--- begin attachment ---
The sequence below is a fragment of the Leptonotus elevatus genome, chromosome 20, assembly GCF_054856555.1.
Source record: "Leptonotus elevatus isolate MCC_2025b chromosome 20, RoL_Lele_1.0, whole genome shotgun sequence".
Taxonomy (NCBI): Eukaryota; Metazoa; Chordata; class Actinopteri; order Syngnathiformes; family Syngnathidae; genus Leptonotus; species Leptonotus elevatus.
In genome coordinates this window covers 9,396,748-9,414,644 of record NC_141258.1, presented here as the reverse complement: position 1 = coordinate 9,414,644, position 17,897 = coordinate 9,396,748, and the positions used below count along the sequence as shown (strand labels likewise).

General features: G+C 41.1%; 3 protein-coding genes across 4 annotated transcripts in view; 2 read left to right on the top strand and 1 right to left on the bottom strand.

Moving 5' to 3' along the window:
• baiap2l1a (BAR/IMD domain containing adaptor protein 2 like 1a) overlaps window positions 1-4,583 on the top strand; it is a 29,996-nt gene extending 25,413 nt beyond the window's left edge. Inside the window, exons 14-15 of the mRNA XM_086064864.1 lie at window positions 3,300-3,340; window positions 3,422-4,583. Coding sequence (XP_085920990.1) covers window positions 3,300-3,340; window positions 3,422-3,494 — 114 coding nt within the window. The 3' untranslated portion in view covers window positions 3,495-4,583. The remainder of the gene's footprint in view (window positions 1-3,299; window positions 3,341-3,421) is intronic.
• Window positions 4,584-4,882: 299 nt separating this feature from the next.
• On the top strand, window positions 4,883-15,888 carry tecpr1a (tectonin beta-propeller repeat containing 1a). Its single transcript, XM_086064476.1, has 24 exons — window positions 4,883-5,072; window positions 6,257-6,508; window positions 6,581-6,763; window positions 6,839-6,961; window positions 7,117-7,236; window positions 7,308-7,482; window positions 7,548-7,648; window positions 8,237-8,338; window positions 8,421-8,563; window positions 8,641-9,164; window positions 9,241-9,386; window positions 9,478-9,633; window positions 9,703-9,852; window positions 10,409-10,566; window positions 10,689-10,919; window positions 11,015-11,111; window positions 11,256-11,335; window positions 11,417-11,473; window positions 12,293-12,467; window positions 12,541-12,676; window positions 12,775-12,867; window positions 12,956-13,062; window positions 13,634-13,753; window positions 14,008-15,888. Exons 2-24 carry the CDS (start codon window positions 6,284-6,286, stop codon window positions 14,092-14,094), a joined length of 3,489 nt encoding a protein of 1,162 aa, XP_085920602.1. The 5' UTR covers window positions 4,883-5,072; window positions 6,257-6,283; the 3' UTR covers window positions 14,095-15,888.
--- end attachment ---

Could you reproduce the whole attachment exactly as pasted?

The sequence below is a fragment of the Leptonotus elevatus genome, chromosome 20, assembly GCF_054856555.1.
Source record: "Leptonotus elevatus isolate MCC_2025b chromosome 20, RoL_Lele_1.0, whole genome shotgun sequence".
Taxonomy (NCBI): Eukaryota; Metazoa; Chordata; class Actinopteri; order Syngnathiformes; family Syngnathidae; genus Leptonotus; species Leptonotus elevatus.
In genome coordinates this window covers 9,396,748-9,414,644 of record NC_141258.1, presented here as the reverse complement: position 1 = coordinate 9,414,644, position 17,897 = coordinate 9,396,748, and the positions used below count along the sequence as shown (strand labels likewise).

General features: G+C 41.1%; 3 protein-coding genes across 4 annotated transcripts in view; 2 read left to right on the top strand and 1 right to left on the bottom strand.

Moving 5' to 3' along the window:
• baiap2l1a (BAR/IMD domain containing adaptor protein 2 like 1a) overlaps window positions 1-4,583 on the top strand; it is a 29,996-nt gene extending 25,413 nt beyond the window's left edge. Inside the window, exons 14-15 of the mRNA XM_086064864.1 lie at window positions 3,300-3,340; window positions 3,422-4,583. Coding sequence (XP_085920990.1) covers window positions 3,300-3,340; window positions 3,422-3,494 — 114 coding nt within the window. The 3' untranslated portion in view covers window positions 3,495-4,583. The remainder of the gene's footprint in view (window positions 1-3,299; window positions 3,341-3,421) is intronic.
• Window positions 4,584-4,882: 299 nt separating this feature from the next.
• On the top strand, window positions 4,883-15,888 carry tecpr1a (tectonin beta-propeller repeat containing 1a). Its single transcript, XM_086064476.1, has 24 exons — window positions 4,883-5,072; window positions 6,257-6,508; window positions 6,581-6,763; window positions 6,839-6,961; window positions 7,117-7,236; window positions 7,308-7,482; window positions 7,548-7,648; window positions 8,237-8,338; window positions 8,421-8,563; window positions 8,641-9,164; window positions 9,241-9,386; window positions 9,478-9,633; window positions 9,703-9,852; window positions 10,409-10,566; window positions 10,689-10,919; window positions 11,015-11,111; window positions 11,256-11,335; window positions 11,417-11,473; window positions 12,293-12,467; window positions 12,541-12,676; window positions 12,775-12,867; window positions 12,956-13,062; window positions 13,634-13,753; window positions 14,008-15,888. Exons 2-24 carry the CDS (start codon window positions 6,284-6,286, stop codon window positions 14,092-14,094), a joined length of 3,489 nt encoding a protein of 1,162 aa, XP_085920602.1. The 5' UTR covers window positions 4,883-5,072; window positions 6,257-6,283; the 3' UTR covers window positions 14,095-15,888.